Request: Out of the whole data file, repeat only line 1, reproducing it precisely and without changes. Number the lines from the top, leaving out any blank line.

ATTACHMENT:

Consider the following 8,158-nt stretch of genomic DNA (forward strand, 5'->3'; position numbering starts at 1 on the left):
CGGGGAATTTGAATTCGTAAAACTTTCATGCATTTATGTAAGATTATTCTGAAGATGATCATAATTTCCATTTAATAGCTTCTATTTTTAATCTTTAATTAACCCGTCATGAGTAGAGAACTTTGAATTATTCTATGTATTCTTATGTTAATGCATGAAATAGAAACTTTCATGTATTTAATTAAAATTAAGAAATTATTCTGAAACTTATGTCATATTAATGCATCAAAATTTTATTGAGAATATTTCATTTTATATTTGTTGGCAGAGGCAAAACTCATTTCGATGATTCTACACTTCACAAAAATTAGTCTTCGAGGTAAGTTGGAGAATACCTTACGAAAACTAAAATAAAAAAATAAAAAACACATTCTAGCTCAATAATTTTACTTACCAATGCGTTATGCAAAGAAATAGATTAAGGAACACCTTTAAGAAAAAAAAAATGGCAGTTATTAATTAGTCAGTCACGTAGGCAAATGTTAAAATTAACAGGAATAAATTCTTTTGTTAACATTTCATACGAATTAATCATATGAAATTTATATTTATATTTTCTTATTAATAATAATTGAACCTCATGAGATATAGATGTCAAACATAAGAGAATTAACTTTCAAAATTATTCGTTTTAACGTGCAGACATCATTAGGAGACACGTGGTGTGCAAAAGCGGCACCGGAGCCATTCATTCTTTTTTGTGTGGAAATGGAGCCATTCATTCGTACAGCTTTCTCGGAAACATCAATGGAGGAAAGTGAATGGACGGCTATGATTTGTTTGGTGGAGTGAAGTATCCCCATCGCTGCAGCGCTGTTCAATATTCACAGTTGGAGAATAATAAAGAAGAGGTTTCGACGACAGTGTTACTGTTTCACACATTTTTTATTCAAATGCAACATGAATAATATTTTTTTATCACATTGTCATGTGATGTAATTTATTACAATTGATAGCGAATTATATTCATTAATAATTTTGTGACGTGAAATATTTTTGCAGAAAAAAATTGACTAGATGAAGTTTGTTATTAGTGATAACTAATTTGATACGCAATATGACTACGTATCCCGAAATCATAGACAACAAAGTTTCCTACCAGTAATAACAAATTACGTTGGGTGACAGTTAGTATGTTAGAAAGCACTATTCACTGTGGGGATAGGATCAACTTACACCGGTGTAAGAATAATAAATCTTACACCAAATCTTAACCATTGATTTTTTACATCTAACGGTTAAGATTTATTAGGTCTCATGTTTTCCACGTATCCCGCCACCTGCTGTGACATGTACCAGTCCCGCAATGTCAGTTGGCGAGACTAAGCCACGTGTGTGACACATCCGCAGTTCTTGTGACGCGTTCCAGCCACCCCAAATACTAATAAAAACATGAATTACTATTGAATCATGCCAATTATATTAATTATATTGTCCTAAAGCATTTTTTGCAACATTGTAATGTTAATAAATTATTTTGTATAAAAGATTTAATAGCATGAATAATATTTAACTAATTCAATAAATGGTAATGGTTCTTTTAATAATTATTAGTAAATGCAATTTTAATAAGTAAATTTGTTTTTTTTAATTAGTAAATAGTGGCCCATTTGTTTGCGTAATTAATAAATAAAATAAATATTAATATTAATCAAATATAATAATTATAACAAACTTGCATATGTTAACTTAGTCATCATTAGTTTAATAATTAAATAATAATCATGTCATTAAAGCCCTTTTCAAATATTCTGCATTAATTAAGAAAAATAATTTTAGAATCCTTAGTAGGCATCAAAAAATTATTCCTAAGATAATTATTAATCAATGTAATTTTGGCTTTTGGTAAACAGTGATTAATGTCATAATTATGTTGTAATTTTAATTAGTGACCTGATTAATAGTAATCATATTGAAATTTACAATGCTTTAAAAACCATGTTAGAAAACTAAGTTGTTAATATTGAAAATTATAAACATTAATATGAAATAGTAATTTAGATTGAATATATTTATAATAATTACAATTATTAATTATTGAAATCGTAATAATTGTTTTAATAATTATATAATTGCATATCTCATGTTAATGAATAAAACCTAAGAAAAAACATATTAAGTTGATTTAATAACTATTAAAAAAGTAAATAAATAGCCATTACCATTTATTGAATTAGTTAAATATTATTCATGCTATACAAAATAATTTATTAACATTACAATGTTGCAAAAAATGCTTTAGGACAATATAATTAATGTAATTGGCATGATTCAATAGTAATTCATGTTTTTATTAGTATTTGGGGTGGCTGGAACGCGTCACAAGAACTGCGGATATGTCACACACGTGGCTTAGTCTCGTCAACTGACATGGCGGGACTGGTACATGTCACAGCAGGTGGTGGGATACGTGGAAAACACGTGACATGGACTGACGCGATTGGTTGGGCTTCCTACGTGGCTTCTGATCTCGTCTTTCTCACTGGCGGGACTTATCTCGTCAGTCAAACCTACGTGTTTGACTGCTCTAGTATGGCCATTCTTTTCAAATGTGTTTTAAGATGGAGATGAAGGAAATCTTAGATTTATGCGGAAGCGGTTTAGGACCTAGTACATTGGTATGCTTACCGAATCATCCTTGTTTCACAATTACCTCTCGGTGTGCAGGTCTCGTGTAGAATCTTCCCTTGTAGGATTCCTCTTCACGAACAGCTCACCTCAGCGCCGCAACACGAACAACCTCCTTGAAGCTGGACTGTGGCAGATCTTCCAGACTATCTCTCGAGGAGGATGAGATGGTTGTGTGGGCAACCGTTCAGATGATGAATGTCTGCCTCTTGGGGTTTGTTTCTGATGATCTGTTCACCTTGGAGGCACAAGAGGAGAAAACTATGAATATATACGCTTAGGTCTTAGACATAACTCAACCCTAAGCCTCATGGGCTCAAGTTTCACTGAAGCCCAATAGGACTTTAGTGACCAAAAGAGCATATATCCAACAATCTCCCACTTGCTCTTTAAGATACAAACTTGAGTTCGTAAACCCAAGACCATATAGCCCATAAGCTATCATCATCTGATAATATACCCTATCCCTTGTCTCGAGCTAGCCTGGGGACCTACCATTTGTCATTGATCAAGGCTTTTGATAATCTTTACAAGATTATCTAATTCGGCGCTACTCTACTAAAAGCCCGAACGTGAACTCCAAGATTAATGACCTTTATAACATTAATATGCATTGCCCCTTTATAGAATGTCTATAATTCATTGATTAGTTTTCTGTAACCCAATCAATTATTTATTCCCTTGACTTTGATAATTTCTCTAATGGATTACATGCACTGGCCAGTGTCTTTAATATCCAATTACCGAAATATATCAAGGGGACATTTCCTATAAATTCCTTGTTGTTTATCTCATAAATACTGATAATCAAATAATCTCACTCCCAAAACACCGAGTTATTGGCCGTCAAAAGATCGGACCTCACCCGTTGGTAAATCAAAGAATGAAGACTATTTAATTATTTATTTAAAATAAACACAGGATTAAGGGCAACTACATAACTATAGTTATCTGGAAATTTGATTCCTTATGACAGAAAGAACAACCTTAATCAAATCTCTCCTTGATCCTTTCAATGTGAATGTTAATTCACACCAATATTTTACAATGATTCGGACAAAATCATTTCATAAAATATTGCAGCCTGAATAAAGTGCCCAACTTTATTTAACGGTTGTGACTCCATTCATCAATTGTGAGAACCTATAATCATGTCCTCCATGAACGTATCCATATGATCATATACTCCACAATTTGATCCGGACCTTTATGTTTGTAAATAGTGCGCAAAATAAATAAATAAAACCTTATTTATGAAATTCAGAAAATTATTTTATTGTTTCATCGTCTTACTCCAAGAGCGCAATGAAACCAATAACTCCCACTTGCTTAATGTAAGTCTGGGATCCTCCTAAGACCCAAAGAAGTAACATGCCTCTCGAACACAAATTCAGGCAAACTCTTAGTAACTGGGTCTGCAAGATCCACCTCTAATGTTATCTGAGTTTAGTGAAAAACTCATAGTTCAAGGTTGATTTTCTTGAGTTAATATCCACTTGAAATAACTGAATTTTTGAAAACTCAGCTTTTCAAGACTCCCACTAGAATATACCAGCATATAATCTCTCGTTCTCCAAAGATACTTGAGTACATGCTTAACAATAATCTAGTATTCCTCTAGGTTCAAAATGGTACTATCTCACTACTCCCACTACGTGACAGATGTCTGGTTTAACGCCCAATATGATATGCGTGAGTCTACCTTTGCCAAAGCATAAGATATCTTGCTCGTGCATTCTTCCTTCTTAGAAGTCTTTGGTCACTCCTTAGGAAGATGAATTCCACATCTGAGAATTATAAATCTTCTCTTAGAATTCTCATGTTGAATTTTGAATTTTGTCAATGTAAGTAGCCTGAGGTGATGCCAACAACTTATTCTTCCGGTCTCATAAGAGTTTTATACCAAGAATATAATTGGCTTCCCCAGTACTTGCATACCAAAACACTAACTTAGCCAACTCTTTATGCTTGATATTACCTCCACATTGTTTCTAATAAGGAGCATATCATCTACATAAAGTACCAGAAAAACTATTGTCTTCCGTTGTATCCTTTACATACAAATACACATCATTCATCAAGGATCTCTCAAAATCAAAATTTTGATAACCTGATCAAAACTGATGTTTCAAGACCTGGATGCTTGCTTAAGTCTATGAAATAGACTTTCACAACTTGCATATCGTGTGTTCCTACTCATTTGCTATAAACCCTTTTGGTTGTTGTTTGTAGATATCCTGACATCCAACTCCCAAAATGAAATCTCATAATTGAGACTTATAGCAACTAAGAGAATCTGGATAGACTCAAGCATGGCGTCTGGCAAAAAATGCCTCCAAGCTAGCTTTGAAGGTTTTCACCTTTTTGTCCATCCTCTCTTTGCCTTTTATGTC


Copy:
Consider the following 8,158-nt stretch of genomic DNA (forward strand, 5'->3'; position numbering starts at 1 on the left):